which differs from the H-action ual."
only in degree. The student must The problems the board faces are
receive the board's permission tot
register aga.difficult ones, for their decisions
reg rain. sawarnmay seriously affect the life of a
-Probation is a warning to the student who' comes before them.
;student that unless there is im- One possible factor for example,
provement more serious action is the draftr
will be taken.
-Probation continued is given "We try not to let the draft be
to students Who were on probation a factor," Shaw says. "If we admit 3RS
and who have improved, but not a student because of the draft,
enough to clear them. we are just committing someone
-Probation raised is sent to, else to be drafted."
students on probation who have ' Even without the draft as aB
satisfied the board in their aca- factor, the decisions are not easy.

*

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+

NOW

TODAY AT
1,3, 5, 7, 9 p.m.
"BRILLIANT! Luis Bunuel a
rmaster of cinematic erotica !"

demic record.
-AP (action pending) tells the
student final action is beng de-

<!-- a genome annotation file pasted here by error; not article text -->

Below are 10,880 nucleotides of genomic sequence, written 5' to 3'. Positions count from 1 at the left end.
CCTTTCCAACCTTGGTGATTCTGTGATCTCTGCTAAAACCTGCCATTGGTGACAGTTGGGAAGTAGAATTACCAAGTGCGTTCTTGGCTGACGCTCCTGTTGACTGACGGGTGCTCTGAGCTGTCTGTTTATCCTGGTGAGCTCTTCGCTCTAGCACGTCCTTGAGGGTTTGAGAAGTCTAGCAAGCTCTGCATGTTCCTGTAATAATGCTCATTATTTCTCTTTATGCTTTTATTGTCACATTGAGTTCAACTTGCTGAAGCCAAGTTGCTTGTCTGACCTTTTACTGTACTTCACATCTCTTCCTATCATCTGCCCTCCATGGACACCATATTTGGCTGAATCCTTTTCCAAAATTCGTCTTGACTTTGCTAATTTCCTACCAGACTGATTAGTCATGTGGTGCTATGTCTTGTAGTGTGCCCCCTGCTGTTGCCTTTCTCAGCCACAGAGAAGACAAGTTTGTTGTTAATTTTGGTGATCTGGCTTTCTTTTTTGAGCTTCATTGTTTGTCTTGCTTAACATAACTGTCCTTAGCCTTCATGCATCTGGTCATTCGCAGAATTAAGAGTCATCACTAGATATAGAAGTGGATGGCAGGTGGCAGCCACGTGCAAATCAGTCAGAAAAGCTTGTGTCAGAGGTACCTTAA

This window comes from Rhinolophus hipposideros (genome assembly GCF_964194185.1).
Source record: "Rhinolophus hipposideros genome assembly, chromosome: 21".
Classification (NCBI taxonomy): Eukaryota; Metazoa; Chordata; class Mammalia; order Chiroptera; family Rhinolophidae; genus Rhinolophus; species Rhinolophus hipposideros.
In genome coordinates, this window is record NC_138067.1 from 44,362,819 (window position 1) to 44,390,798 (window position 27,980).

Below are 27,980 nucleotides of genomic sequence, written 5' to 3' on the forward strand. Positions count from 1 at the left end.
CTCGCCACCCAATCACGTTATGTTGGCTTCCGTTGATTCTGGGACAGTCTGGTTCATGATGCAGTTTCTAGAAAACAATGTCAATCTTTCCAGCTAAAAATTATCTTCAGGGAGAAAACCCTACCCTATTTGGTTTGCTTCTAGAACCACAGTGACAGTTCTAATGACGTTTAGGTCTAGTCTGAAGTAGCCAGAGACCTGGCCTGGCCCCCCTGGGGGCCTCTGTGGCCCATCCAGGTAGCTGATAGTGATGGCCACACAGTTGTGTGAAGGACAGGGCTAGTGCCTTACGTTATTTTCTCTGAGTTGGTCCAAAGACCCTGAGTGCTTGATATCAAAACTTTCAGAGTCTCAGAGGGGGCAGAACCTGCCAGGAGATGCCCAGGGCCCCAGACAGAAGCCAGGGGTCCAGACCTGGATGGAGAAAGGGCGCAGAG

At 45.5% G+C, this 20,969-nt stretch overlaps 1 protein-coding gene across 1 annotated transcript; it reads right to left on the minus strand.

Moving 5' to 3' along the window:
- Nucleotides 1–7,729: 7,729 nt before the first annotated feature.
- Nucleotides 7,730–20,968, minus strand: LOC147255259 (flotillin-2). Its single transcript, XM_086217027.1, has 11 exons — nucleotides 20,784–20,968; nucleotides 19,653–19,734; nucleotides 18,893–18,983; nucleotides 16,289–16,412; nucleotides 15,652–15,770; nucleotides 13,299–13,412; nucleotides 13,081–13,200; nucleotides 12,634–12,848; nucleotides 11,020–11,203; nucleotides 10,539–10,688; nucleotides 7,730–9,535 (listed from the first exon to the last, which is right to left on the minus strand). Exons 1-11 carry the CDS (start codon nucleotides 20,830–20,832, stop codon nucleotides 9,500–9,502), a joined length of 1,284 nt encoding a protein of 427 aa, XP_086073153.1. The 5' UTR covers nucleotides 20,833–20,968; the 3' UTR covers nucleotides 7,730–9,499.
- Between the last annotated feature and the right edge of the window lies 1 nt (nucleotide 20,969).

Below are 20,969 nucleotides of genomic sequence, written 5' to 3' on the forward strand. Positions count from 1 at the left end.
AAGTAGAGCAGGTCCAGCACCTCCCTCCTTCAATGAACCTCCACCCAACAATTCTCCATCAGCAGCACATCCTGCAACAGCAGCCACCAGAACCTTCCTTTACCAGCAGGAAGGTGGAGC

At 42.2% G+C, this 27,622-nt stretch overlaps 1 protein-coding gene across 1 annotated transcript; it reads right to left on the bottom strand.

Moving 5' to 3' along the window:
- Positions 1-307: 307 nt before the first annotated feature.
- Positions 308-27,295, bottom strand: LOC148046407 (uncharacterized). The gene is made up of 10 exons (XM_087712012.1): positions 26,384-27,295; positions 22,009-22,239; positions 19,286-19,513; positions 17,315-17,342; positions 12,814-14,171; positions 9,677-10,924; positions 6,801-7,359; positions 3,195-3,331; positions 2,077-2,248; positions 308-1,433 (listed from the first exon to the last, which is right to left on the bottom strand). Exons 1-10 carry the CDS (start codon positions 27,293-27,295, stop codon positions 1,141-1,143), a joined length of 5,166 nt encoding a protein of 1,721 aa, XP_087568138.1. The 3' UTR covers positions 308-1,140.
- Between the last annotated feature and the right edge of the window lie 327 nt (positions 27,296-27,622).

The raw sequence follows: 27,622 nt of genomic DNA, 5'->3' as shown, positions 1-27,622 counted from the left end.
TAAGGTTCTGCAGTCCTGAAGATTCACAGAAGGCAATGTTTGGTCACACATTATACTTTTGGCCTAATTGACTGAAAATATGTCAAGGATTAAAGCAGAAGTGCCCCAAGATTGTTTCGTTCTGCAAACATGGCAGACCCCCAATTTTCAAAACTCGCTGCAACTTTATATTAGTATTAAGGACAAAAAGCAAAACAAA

ferred until all grades, such as in-
completes or late grades are in.
-Concern letters are sent to
students who drop below 2.0 for
one semester but who are still
above 2.0 over-all.
Regardless of what action is
taken, the student is welcome to
talk to someone on the board.
Thus begins the process aimed
at helping the student find the
problem that led to his poor aca-
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The great value the board has.
Robertson believes, is in forcing
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his problem. "The student is tak-
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experience."
He adds, "There is no way to
blueprint this arrangement and
individual cases may seem to be
contradictory on the surface."
This approach, on a personal
basis, this seeming capriciousness,
caused Shaw to comment once,

"The best comparison," Shaw
thinks, "is to an umpire. He has
rules to direct his decision, but
every rule is still based on judg-
ment.
"It's the same with us. We have
rules- and guidelines on who to
drop and who toekeep, but every
decision ultimately depends on
human judgment."
Phone 434-0130
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BORIS & BELA ARE ALWAYS